Feb. 15, 2011 at 3:04 PM ET
The end of the drop-side-crib era is imminent. Starting in June, it will be illegal to sell a crib with a side that moves up and down. Many large retailers saw this coming and stopped selling the cribs more than a year ago. And for families with hand-me-down drop-sides, there’s a need to be extra vigilant, as reported in this Associated Press story.
The Consumer Product Safety Commission’s ban had to happen, considering that 32 strangulation and suffocation deaths were linked to the recalls. The CPSC says the incidents happened either because the drop sides became detached or because they were installed incorrectly.
Necessary, for sure. But there’s a population out there that can’t help but be perturbed by the action.
It’s the Short Mom Nation: Those of us under 5'3" who know from experience that when you are height-challenged, it’s near IMPOSSIBLE to put a sleeping baby in a fixed-side crib without waking them on the dismount.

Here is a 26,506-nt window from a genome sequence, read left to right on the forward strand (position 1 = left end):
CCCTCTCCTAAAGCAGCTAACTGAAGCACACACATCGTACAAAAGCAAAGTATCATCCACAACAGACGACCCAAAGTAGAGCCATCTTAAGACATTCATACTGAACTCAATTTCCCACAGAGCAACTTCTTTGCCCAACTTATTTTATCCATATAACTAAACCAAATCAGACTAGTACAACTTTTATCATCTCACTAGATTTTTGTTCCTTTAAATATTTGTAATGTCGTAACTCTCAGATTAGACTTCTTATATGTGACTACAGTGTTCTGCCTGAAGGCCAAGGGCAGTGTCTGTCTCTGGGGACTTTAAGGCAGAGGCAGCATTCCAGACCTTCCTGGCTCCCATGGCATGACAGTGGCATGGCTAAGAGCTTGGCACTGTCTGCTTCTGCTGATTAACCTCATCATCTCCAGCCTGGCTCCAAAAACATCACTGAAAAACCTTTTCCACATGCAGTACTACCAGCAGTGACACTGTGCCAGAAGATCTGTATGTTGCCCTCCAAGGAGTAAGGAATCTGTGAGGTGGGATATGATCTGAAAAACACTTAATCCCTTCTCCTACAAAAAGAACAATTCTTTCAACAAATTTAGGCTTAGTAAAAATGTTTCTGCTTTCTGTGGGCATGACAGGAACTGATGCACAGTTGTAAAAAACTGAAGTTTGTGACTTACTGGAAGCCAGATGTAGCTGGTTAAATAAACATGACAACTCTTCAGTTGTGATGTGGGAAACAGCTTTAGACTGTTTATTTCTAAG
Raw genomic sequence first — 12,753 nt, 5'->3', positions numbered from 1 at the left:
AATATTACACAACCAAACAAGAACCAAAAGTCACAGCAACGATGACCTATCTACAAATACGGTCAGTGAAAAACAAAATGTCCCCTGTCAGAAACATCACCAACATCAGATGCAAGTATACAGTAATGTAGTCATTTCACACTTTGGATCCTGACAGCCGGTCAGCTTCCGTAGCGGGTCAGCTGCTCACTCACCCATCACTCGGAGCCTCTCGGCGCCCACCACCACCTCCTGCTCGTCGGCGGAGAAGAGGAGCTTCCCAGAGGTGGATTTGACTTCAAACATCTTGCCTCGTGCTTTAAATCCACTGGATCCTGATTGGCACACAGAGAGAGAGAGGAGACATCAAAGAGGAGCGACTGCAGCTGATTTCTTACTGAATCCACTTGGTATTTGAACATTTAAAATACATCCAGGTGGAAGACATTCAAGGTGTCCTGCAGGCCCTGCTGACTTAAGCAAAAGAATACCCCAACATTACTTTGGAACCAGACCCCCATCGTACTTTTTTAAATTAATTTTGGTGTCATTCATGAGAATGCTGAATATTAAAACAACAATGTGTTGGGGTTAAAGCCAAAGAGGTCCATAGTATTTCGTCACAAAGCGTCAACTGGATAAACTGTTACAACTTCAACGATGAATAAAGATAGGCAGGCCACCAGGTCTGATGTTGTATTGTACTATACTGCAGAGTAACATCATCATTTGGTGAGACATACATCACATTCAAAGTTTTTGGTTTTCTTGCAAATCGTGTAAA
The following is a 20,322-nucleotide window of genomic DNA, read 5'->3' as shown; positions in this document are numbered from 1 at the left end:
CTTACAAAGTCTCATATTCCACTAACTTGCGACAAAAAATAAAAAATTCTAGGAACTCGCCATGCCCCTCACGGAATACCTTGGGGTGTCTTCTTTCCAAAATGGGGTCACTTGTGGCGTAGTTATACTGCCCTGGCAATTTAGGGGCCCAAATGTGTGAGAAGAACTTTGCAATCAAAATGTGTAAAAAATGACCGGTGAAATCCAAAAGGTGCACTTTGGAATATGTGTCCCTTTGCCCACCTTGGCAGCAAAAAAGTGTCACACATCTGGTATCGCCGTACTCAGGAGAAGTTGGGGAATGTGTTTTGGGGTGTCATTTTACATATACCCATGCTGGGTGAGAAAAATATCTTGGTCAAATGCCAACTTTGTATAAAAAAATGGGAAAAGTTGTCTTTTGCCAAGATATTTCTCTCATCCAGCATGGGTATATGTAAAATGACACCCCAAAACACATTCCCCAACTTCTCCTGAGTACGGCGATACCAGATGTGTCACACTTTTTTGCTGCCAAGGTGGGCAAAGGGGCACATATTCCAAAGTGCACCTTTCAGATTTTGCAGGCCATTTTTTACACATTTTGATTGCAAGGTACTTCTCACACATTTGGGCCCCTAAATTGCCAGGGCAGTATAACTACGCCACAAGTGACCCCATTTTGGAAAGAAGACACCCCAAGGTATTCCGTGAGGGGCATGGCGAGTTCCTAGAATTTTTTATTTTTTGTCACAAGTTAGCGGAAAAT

Dina Niblock of Durham, N.C., has used the same drop-side crib for kids Layla, 5, and Ozzie, 2. At 5’2", she says, "Without the drop-side, I would be SCREWED. In fact, I have put Layla’s little stool next to it at times when I wasn't as adept at lowering the side rail WITH a sleeping baby/toddler in my arms (I am now an expert!)."
Niblock says the new ban has prompted her to make sure her crib is still safe. And since her son is almost 3, he’ll be transitioning out of a crib in the next year.
Rebecca Lindwall, a 5’2" mom of four from Cedar Rapids, Iowa, says that while she depended on her drop-side crib, the panel never consistently released properly. "I got used to standing on my tiptoes when putting young children to bed in it."
At 5’2, I also had to become a pro at maneuvering my drop-side (sometimes using my hip!) when putting my unusually chubby 20-pound 4-month-old to bed. If there was any space between baby and mattress, you could guarantee he’d wake up, and that was always a joy.
So, the petite mom population has this to ask of crib manufacturers: Can’t you design a better drop-side crib product – one that’s easier to assemble correctly and one with sturdy, indestructible hardware?
How do you feel about the ban of drop-side cribs?